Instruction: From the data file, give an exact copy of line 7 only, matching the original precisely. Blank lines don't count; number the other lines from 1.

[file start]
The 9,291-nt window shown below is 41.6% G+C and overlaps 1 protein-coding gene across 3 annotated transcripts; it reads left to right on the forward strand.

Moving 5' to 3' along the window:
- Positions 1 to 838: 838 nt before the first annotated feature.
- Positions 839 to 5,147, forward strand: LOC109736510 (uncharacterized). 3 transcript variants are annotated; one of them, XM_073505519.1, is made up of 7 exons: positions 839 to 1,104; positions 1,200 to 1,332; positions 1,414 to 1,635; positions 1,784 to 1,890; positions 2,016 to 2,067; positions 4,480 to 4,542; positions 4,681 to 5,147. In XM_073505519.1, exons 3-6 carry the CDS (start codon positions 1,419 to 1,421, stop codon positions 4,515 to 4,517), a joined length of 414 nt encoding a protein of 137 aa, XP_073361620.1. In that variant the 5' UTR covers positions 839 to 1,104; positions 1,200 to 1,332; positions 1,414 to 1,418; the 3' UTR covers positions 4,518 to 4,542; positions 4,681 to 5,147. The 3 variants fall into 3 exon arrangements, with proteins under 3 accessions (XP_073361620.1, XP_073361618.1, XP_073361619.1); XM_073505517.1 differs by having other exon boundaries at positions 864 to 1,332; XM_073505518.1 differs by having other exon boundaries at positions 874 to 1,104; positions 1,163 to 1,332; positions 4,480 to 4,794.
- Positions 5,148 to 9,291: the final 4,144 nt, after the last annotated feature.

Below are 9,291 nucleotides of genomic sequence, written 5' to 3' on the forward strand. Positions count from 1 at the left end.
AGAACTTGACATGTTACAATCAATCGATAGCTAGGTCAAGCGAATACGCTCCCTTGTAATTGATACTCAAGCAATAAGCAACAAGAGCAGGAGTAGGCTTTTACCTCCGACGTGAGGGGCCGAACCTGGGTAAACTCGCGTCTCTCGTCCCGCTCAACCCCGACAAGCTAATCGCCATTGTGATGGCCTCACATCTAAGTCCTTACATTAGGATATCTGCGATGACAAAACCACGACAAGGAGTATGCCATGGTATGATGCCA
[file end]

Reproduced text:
AGAACTTGACATGTTACAATCAATCGATAGCTAGGTCAAGCGAATACGCTCCCTTGTAATTGATACTCAAGCAATAAGCAACAAGAGCAGGAGTAGGCTTTTACCTCCGACGTGAGGGGCCGAACCTGGGTAAACTCGCGTCTCTCGTCCCGCTCAACCCCGACAAGCTAATCGCCATTGTGATGGCCTCACATCTAAGTCCTTACATTAGGATATCTGCGATGACAAAACCACGACAAGGAGTATGCCATGGTATGATGCCA